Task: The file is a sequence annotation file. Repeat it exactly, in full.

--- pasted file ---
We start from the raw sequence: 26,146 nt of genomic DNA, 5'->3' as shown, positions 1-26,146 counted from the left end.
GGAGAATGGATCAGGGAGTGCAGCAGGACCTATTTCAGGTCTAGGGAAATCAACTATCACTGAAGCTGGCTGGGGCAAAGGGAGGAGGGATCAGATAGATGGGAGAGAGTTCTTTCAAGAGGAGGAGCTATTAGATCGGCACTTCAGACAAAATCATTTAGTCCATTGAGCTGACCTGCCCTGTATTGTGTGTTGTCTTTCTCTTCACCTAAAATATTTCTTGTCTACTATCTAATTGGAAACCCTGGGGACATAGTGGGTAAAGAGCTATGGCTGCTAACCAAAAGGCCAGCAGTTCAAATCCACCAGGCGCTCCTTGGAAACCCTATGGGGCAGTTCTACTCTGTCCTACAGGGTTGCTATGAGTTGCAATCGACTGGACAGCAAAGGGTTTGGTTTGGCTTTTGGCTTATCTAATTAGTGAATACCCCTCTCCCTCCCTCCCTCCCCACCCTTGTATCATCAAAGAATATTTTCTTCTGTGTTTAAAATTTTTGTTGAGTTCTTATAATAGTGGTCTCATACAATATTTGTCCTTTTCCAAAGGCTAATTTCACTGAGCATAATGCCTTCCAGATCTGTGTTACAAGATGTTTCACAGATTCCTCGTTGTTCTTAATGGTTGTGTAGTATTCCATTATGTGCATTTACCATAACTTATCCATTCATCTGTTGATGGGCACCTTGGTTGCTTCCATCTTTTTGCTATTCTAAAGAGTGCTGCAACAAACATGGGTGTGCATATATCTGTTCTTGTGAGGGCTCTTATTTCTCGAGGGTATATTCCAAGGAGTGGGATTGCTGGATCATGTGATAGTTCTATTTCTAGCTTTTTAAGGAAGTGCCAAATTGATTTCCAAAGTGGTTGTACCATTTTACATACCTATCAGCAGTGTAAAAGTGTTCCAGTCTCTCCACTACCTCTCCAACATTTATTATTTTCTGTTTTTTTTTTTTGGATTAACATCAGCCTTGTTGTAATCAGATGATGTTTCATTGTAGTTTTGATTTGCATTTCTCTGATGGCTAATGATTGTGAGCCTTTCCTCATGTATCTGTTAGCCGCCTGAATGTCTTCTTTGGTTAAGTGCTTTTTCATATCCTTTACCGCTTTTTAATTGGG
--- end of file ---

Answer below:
We start from the raw sequence: 26,146 nt of genomic DNA, 5'->3' as shown, positions 1-26,146 counted from the left end.
GGAGAATGGATCAGGGAGTGCAGCAGGACCTATTTCAGGTCTAGGGAAATCAACTATCACTGAAGCTGGCTGGGGCAAAGGGAGGAGGGATCAGATAGATGGGAGAGAGTTCTTTCAAGAGGAGGAGCTATTAGATCGGCACTTCAGACAAAATCATTTAGTCCATTGAGCTGACCTGCCCTGTATTGTGTGTTGTCTTTCTCTTCACCTAAAATATTTCTTGTCTACTATCTAATTGGAAACCCTGGGGACATAGTGGGTAAAGAGCTATGGCTGCTAACCAAAAGGCCAGCAGTTCAAATCCACCAGGCGCTCCTTGGAAACCCTATGGGGCAGTTCTACTCTGTCCTACAGGGTTGCTATGAGTTGCAATCGACTGGACAGCAAAGGGTTTGGTTTGGCTTTTGGCTTATCTAATTAGTGAATACCCCTCTCCCTCCCTCCCTCCCCACCCTTGTATCATCAAAGAATATTTTCTTCTGTGTTTAAAATTTTTGTTGAGTTCTTATAATAGTGGTCTCATACAATATTTGTCCTTTTCCAAAGGCTAATTTCACTGAGCATAATGCCTTCCAGATCTGTGTTACAAGATGTTTCACAGATTCCTCGTTGTTCTTAATGGTTGTGTAGTATTCCATTATGTGCATTTACCATAACTTATCCATTCATCTGTTGATGGGCACCTTGGTTGCTTCCATCTTTTTGCTATTCTAAAGAGTGCTGCAACAAACATGGGTGTGCATATATCTGTTCTTGTGAGGGCTCTTATTTCTCGAGGGTATATTCCAAGGAGTGGGATTGCTGGATCATGTGATAGTTCTATTTCTAGCTTTTTAAGGAAGTGCCAAATTGATTTCCAAAGTGGTTGTACCATTTTACATACCTATCAGCAGTGTAAAAGTGTTCCAGTCTCTCCACTACCTCTCCAACATTTATTATTTTCTGTTTTTTTTTTTTGGATTAACATCAGCCTTGTTGTAATCAGATGATGTTTCATTGTAGTTTTGATTTGCATTTCTCTGATGGCTAATGATTGTGAGCCTTTCCTCATGTATCTGTTAGCCGCCTGAATGTCTTCTTTGGTTAAGTGCTTTTTCATATCCTTTACCGCTTTTTAATTGGG